On Sunday, at age 32, Roger Federer was a handful of points away from becoming the oldest Wimbledon gentlemen’s singles champion in the Open era, which would have given him a record-setting eighth title at the All England Lawn Tennis Club and further distanced him from the pack with an 18th Grand Slam title.
But then he lost. As he increasingly does in Grand Slams.
Because at some point, it has to end. I couldn’t help but marvel during Sunday’s five-set thriller (especially during Federer’s fourth-set comeback) in the reality that each classic match could be the last. And that the time for taking his greatness for granted must end, immediately.
Here are some things I love about Roger Federer:
• His inability to look rattled
• His perfect footwork to hit the inside-out forehand
• His devastatingly accurate backhand slice
• His between-the-legs passing shots
• His ability to intimidate opponents with monochromatic outfits
• His hair
• The fact that he never actually sweats
Here is the thing that I love the most: the Federer Shank.
A shank is exactly what it sounds like. It’s a mishit, often producing a pingless sound. The ball’s contact with the racket’s noncentral strings, frame, neck, or even grip sends it wherever said mishit so pleases. You can’t control or guide a shank; all you can do is hope for the best.
Shanks don’t always result in errors. Sometimes they hit off the racket’s frame and wind up eight rows deep in the stands. But other times the accidentally hit shot lands in, causing an English-infused bounce that the other player typically isn’t prepared for, thus putting that player instantly on the defensive.
They’re ugly. And in a perfect world, they never happen. Which is why it’s so astounding that the Most Likely To Shank And Then Sometimes Succeed But Often Times Not title belongs to Roger Federer. As if he needed any more titles.
There are two speeds for Roger. The most common is that of a game that is beyond textbook — fluid strokes that result in shots landing exactly where they should land. But when that’s not happening, it’s the complete opposite. Huge misses and utter chaos from the moment the ball and the racket imperfectly meet.
When you see Roger respond to one of these shots, he seems to move on immediately. As if he knows, based on his game, it’s bound to happen a few times a match. And when you think about the position he has put himself in for the majority of his career, it makes sense. He essentially handicapped himself, forcing a game in which there were only two options: perfection or madness.
For each of Federer’s 17 Grand Slam wins, he used the same style of racket, a 90-square-inch Wilson.
From left to right: The 2013 rackets of Roger Federer (90 square inches, 12.6 ounces), Novak Djokovic (100 square inches, 11.7 ounces), and Rafael Nadal (100 square inches, 11.3 ounces)
Up until this past year, when Federer shocked the tennis world by switching to a 98-square-inch frame, he played with the smallest and heaviest racket among the elite players, a decision that was equal parts admirable, stubborn, and cocky. And because — pre-switch — he had decided to stick with what he knew, the Federer Shank had been allowed to flourish.
The larger the racket face is, the larger the “sweet spot” is for a player to strike the ball, which in turn means the racket is more forgiving to imperfect ball striking. Which, realistically, means the racket begins to do much of the work for you. Your equipment bails out your game.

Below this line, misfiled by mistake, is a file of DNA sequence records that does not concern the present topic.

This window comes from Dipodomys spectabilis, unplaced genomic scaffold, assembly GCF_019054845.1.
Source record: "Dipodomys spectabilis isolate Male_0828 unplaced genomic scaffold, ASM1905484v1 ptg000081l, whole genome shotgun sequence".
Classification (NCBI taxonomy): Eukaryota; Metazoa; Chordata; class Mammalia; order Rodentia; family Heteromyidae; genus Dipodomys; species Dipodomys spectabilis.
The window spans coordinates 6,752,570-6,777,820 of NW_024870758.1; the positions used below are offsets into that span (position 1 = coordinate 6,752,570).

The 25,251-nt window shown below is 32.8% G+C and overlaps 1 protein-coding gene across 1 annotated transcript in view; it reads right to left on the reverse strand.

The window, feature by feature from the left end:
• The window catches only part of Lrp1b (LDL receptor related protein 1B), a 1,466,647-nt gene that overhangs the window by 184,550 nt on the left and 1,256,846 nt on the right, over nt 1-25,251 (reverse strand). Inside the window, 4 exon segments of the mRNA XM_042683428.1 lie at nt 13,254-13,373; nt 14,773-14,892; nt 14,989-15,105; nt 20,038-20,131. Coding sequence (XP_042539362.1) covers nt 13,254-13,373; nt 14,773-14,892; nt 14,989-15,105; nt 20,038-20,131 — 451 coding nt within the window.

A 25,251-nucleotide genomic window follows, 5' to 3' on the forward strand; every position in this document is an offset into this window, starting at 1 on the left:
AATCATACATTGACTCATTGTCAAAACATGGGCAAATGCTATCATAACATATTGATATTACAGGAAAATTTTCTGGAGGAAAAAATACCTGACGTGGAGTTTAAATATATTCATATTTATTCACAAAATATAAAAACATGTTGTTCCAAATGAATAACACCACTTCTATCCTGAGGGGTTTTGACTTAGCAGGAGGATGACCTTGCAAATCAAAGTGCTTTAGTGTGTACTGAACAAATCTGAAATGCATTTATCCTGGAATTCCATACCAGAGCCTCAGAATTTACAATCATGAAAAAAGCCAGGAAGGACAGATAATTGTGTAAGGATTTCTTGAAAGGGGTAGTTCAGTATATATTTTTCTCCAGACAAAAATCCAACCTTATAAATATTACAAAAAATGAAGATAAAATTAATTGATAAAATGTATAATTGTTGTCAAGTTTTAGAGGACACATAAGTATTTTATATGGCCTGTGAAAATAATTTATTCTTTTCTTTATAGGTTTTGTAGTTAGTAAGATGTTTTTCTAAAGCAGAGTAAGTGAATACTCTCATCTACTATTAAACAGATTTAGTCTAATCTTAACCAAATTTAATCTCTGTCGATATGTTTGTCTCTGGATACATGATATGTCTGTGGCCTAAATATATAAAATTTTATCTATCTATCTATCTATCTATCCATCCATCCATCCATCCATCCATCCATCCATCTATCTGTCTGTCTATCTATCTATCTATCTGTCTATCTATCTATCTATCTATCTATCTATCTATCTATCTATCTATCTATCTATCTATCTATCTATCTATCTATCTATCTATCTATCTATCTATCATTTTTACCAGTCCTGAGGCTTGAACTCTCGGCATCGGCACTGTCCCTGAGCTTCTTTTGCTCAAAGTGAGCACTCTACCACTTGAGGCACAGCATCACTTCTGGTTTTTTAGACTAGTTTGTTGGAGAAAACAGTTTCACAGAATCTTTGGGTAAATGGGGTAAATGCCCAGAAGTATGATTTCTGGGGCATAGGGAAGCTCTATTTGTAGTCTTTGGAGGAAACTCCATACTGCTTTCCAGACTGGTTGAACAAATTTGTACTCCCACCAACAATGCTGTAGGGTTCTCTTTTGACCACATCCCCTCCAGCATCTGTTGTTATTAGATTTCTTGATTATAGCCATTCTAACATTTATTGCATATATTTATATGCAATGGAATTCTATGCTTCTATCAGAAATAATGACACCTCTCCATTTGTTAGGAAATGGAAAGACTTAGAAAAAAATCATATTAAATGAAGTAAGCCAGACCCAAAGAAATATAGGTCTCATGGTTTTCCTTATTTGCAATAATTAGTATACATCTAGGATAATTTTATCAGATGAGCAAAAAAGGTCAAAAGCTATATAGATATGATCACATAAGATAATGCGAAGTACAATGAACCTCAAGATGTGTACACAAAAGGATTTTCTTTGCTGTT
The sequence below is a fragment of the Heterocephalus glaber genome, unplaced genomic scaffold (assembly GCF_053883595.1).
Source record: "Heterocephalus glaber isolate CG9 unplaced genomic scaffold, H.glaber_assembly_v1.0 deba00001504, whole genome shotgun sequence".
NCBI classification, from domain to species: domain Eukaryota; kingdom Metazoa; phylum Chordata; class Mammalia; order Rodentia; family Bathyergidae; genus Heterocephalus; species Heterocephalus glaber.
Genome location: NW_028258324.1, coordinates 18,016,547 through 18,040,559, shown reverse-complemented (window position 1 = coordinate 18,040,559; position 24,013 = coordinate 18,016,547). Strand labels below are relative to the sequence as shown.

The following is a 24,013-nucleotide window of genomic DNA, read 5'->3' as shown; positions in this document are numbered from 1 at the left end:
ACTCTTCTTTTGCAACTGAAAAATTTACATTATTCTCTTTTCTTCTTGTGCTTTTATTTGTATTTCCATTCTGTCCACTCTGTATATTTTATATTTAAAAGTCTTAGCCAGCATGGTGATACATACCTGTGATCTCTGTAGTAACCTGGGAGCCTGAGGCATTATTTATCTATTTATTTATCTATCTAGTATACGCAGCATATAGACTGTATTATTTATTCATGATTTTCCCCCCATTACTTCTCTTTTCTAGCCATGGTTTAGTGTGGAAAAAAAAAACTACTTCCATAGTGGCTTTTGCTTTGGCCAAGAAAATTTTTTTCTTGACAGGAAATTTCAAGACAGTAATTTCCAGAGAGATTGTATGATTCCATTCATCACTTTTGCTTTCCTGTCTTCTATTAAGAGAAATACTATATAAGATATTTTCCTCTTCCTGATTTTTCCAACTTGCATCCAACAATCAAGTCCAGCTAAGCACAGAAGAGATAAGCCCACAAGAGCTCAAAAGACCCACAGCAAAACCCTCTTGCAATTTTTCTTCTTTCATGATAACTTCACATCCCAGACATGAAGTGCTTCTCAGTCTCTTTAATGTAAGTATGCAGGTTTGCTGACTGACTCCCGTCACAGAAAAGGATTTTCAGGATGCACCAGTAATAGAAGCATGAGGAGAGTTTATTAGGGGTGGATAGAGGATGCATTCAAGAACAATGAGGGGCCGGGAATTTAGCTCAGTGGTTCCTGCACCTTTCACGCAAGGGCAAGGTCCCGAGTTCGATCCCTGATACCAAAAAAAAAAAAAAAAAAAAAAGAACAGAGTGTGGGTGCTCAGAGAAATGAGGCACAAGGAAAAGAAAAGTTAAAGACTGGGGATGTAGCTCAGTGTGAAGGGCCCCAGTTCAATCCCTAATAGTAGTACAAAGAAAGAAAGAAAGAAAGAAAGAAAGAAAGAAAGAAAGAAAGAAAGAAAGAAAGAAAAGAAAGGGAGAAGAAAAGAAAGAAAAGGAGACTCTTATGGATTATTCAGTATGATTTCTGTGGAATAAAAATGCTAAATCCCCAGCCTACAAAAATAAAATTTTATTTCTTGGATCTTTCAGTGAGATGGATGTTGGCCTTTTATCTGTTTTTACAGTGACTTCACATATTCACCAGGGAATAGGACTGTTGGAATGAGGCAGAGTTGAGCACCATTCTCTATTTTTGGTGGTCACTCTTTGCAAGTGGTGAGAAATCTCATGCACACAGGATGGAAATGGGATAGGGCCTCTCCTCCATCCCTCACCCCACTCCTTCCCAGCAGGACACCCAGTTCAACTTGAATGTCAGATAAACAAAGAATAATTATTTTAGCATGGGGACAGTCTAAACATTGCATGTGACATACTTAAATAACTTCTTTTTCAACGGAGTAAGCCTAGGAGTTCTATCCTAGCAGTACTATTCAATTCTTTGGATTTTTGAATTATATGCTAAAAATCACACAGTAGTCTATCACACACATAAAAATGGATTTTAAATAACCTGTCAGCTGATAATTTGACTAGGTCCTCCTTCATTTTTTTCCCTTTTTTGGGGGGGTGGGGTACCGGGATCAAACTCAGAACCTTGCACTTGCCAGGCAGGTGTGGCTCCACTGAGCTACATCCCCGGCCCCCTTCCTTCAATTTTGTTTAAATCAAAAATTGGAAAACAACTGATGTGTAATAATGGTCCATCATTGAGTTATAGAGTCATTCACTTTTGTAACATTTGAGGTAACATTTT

As for weight, the decision to stick with a heavier racket means investing more in control than power. Think of it like a bicycle in low and high gears. When the bike is in high gear, the push-back is minimal; you don’t have to exert much energy to get the machine going. What you lack in control, you gain in speed and distance covered. But in a low gear, you and your bike almost feel like one, even if distance and speed are more compromised.
That’s how it is with a heavier racket. It feels like an extension of your arm. You can’t “arm” or “wrist” it, as they say, because your whole body needs to be part of the swing. But the result, if carried through skillfully, is something that can’t be duplicated with a lighter racket. It’s a different kind of power and a different kind of feel, almost as if you and the racket are guiding the ball exactly where it needs to go.
This is the world Roger lived in for years. And it begins to explain why his game looked like no one else’s on tour. He was hitting with a racket that was evolutionarily closer to its wooden ancestor than its feather boa–like progeny. And the result was always flawless when under control, and “hide your kids” if even the slightest bit off.
There’s always been something relatable to watching the best player, perhaps ever, screw up so royally. Because if you’ve played tennis, you’ve been there. The only difference is that when it happens to us, we bang our racket, curse the heavens, and begin to question our entire game. Roger just moves on to the next point. Because he seems to understand the position he put himself in: To get all of the good, he had to live with some of the bad.
In his 2014 run with a new racket, I have noticed Federer Shanks happening less frequently. Or at least it feels that way (as SI’s Jon Wertheim once noted in a mailbag, there should be a shanks statistic). Regardless, it’s nice to see him — even in the most important of matches — duff one 10 feet out of bounds. It’s good to know that, while adjusting to the times and giving in to the more advanced technology afforded to him, that shank muscle memory hasn’t fully left him. Because the way that he misses doesn’t suggest human error. The mistakes are so bad, they scream glitch, as if he’s some sort of machine. Which is exactly how I want to continue thinking about Roger Federer, somewhere between tennis God and robot. Either way, not one of us.